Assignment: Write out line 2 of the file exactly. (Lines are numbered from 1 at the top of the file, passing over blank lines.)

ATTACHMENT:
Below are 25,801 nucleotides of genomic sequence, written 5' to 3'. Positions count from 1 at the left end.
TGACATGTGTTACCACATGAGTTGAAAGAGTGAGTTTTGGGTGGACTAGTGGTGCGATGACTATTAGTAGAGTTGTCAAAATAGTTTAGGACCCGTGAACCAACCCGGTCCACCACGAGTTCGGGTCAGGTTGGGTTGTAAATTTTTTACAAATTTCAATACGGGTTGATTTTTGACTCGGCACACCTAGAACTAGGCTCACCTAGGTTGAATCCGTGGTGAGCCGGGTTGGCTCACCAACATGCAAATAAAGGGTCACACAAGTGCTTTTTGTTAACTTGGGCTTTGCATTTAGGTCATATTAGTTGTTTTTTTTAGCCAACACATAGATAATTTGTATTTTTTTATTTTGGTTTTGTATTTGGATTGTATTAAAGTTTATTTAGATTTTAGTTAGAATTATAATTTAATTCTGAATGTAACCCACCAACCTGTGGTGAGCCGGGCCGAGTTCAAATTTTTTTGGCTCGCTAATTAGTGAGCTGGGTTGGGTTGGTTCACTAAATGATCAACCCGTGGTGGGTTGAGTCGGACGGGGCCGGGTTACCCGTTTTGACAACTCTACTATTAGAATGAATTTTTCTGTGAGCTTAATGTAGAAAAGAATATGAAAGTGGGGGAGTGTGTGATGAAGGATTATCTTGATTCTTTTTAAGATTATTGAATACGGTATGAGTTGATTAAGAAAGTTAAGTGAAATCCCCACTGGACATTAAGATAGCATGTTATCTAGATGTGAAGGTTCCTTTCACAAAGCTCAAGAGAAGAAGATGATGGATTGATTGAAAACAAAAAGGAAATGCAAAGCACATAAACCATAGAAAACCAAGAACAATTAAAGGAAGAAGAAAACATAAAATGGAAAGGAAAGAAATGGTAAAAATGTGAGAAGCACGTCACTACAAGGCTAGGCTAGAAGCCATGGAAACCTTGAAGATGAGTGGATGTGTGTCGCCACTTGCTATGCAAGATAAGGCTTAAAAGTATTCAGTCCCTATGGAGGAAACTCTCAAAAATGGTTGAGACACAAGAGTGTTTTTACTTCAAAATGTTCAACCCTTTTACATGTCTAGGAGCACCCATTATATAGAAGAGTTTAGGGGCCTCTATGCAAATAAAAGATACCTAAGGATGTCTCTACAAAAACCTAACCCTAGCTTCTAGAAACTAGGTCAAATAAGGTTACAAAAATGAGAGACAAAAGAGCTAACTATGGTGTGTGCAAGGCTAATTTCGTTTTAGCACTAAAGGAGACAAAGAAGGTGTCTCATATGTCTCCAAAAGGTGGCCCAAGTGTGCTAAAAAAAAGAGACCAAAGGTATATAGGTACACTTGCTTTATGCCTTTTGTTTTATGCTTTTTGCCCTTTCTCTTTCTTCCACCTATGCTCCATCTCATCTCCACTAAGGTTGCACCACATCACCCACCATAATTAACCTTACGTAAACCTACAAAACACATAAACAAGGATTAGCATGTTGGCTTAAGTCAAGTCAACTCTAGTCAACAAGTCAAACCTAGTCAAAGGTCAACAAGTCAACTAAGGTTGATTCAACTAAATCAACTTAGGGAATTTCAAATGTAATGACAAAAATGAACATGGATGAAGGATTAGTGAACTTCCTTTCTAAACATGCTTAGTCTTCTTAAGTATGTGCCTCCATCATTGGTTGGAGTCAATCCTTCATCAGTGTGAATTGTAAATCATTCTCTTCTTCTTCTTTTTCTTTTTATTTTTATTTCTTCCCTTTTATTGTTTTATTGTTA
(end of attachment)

TGACATGTGTTACCACATGAGTTGAAAGAGTGAGTTTTGGGTGGACTAGTGGTGCGATGACTATTAGTAGAGTTGTCAAAATAGTTTAGGACCCGTGAACCAACCCGGTCCACCACGAGTTCGGGTCAGGTTGGGTTGTAAATTTTTTACAAATTTCAATACGGGTTGATTTTTGACTCGGCACACCTAGAACTAGGCTCACCTAGGTTGAATCCGTGGTGAGCCGGGTTGGCTCACCAACATGCAAATAAAGGGTCACACAAGTGCTTTTTGTTAACTTGGGCTTTGCATTTAGGTCATATTAGTTGTTTTTTTTAGCCAACACATAGATAATTTGTATTTTTTTATTTTGGTTTTGTATTTGGATTGTATTAAAGTTTATTTAGATTTTAGTTAGAATTATAATTTAATTCTGAATGTAACCCACCAACCTGTGGTGAGCCGGGCCGAGTTCAAATTTTTTTGGCTCGCTAATTAGTGAGCTGGGTTGGGTTGGTTCACTAAATGATCAACCCGTGGTGGGTTGAGTCGGACGGGGCCGGGTTACCCGTTTTGACAACTCTACTATTAGAATGAATTTTTCTGTGAGCTTAATGTAGAAAAGAATATGAAAGTGGGGGAGTGTGTGATGAAGGATTATCTTGATTCTTTTTAAGATTATTGAATACGGTATGAGTTGATTAAGAAAGTTAAGTGAAATCCCCACTGGACATTAAGATAGCATGTTATCTAGATGTGAAGGTTCCTTTCACAAAGCTCAAGAGAAGAAGATGATGGATTGATTGAAAACAAAAAGGAAATGCAAAGCACATAAACCATAGAAAACCAAGAACAATTAAAGGAAGAAGAAAACATAAAATGGAAAGGAAAGAAATGGTAAAAATGTGAGAAGCACGTCACTACAAGGCTAGGCTAGAAGCCATGGAAACCTTGAAGATGAGTGGATGTGTGTCGCCACTTGCTATGCAAGATAAGGCTTAAAAGTATTCAGTCCCTATGGAGGAAACTCTCAAAAATGGTTGAGACACAAGAGTGTTTTTACTTCAAAATGTTCAACCCTTTTACATGTCTAGGAGCACCCATTATATAGAAGAGTTTAGGGGCCTCTATGCAAATAAAAGATACCTAAGGATGTCTCTACAAAAACCTAACCCTAGCTTCTAGAAACTAGGTCAAATAAGGTTACAAAAATGAGAGACAAAAGAGCTAACTATGGTGTGTGCAAGGCTAATTTCGTTTTAGCACTAAAGGAGACAAAGAAGGTGTCTCATATGTCTCCAAAAGGTGGCCCAAGTGTGCTAAAAAAAAGAGACCAAAGGTATATAGGTACACTTGCTTTATGCCTTTTGTTTTATGCTTTTTGCCCTTTCTCTTTCTTCCACCTATGCTCCATCTCATCTCCACTAAGGTTGCACCACATCACCCACCATAATTAACCTTACGTAAACCTACAAAACACATAAACAAGGATTAGCATGTTGGCTTAAGTCAAGTCAACTCTAGTCAACAAGTCAAACCTAGTCAAAGGTCAACAAGTCAACTAAGGTTGATTCAACTAAATCAACTTAGGGAATTTCAAATGTAATGACAAAAATGAACATGGATGAAGGATTAGTGAACTTCCTTTCTAAACATGCTTAGTCTTCTTAAGTATGTGCCTCCATCATTGGTTGGAGTCAATCCTTCATCAGTGTGAATTGTAAATCATTCTCTTCTTCTTCTTTTTCTTTTTATTTTTATTTCTTCCCTTTTATTGTTTTATTGTTA